Jean Froissart (c.1337–1410?). The Chronicles of Froissart.
The Harvard Classics. 1909–14.
The Campaign of Crecy
How the Next Day after the Battle of Cressy They That Were Dead Were Numbered by the Englishmen
THE SAME Sunday, as the king of England came from mass, such as had been sent forth returned and shewed the king what they had seen and done, and said: ‘Sir, we think surely there is now no more appearance of any of our enemies.’ Then the king sent to search how many were slain and what they were. Sir Raynold Cobham and sir Richard Stafford with three heralds went to search the field and country: they visited all them that were slain and rode all day in the fields, and returned again to the host as the king was going to supper. They made just report of that they had seen, and said how there were eleven great princes dead, fourscore banners, twelve hundred knights, and more than thirty thousand other. The Englishmen kept still their field all that night: on the Monday in the morning the king prepared to depart: the king caused the dead bodies of the great lords to be taken up and conveyed to Montreuil, and there buried in holy ground, and made a cry in the country to grant truce for three days, to the intent that they of the country might search the field of Cressy to bury the dead bodies.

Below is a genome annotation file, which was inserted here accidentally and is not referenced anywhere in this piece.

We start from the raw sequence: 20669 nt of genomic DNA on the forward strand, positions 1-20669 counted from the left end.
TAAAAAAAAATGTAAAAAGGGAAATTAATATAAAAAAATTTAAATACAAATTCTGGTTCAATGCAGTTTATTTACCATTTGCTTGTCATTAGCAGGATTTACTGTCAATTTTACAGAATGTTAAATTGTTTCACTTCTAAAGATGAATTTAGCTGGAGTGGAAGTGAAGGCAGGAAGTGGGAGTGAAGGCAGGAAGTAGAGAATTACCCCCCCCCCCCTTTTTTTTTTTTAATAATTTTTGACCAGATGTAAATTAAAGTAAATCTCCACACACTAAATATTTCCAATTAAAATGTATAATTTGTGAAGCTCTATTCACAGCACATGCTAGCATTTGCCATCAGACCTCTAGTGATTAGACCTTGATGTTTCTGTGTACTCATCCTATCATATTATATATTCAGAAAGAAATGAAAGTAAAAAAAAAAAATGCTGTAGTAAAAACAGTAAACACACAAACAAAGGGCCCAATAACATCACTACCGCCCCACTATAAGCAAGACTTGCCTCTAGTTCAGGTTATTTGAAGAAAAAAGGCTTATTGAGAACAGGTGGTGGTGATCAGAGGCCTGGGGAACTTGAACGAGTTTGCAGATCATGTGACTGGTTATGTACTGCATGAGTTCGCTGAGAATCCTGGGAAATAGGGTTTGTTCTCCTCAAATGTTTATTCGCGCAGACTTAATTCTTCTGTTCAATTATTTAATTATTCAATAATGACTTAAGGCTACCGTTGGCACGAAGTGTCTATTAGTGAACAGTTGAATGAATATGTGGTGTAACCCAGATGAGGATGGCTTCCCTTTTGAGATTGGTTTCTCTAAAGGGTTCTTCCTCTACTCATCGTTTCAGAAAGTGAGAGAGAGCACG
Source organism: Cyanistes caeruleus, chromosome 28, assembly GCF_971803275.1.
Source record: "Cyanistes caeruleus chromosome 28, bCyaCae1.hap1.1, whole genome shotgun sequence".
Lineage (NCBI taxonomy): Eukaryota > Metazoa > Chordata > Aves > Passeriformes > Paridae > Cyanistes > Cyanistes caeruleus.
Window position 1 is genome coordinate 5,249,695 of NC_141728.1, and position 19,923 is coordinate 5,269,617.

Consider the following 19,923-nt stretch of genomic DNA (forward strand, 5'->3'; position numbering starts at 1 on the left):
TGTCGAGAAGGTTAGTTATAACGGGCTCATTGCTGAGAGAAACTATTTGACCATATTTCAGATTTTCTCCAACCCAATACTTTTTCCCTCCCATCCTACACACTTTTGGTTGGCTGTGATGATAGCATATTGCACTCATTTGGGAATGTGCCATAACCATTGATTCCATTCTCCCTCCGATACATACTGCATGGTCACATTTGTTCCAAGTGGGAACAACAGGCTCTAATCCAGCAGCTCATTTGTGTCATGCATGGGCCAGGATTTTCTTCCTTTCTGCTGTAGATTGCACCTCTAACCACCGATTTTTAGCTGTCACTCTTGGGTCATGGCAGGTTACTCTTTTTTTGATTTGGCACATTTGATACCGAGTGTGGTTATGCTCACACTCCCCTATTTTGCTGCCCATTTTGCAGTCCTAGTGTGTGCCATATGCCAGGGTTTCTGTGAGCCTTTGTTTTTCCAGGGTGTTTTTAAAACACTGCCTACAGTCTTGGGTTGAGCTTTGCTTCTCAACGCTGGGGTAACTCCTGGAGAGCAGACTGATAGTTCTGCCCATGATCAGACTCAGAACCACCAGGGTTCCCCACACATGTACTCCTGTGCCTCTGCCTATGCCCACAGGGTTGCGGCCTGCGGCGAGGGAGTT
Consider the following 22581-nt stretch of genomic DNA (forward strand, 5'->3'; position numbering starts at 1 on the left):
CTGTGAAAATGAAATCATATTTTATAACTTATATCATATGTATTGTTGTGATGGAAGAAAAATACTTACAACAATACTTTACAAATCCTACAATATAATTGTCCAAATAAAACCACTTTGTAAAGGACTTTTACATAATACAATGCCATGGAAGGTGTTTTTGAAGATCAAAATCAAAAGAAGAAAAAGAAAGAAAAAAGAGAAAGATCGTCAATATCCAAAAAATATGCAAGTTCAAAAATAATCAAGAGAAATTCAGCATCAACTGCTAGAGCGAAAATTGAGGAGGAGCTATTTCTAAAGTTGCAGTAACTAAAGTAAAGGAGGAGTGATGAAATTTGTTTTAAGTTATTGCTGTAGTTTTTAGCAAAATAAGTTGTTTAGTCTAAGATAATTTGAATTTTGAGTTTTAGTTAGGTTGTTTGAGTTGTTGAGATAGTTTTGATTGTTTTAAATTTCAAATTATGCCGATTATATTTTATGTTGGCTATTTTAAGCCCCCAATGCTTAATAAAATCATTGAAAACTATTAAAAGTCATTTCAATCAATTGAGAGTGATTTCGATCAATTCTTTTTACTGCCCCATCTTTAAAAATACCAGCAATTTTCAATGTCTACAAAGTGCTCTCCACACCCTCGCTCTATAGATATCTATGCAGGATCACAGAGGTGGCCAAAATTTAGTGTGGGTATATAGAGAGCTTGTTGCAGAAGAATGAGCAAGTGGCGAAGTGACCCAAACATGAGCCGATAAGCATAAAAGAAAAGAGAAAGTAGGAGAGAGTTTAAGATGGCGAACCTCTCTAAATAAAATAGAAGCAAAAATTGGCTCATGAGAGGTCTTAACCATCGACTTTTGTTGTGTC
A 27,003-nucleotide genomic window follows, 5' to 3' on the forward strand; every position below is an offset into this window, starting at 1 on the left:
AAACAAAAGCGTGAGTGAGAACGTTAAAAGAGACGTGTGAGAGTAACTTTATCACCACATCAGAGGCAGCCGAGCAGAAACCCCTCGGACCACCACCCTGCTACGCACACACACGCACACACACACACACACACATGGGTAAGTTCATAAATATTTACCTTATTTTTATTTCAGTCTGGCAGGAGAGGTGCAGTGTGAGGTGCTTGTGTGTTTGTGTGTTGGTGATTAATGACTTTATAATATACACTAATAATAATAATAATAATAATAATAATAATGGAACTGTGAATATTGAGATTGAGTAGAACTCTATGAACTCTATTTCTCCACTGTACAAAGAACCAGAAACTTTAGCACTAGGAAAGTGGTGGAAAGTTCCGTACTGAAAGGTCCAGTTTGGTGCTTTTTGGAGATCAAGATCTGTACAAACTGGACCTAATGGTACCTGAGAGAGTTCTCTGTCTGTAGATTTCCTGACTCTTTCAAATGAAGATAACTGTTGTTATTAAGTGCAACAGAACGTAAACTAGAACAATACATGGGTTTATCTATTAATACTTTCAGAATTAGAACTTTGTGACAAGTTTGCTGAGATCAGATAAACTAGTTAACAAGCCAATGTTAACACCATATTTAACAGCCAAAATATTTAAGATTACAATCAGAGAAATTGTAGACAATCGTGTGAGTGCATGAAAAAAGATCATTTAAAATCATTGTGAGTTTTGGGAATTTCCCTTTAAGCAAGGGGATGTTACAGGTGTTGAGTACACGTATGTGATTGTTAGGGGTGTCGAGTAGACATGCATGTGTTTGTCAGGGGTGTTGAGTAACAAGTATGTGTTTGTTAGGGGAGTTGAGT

Then the king went forth and came before the town of Montreuil-by-the-sea, and his marshals ran toward Hesdin and brent Waben and Serain, but they did nothing to the castle, it was so strong and so well kept. They lodged that night on the river of Hesdin towards Blangy. The next day they rode toward Boulogne and came to the town of Wissant: there the king and the prince lodged, and tarried there a day to refresh his men, and on the Wednesday the king came before the strong town of Calais.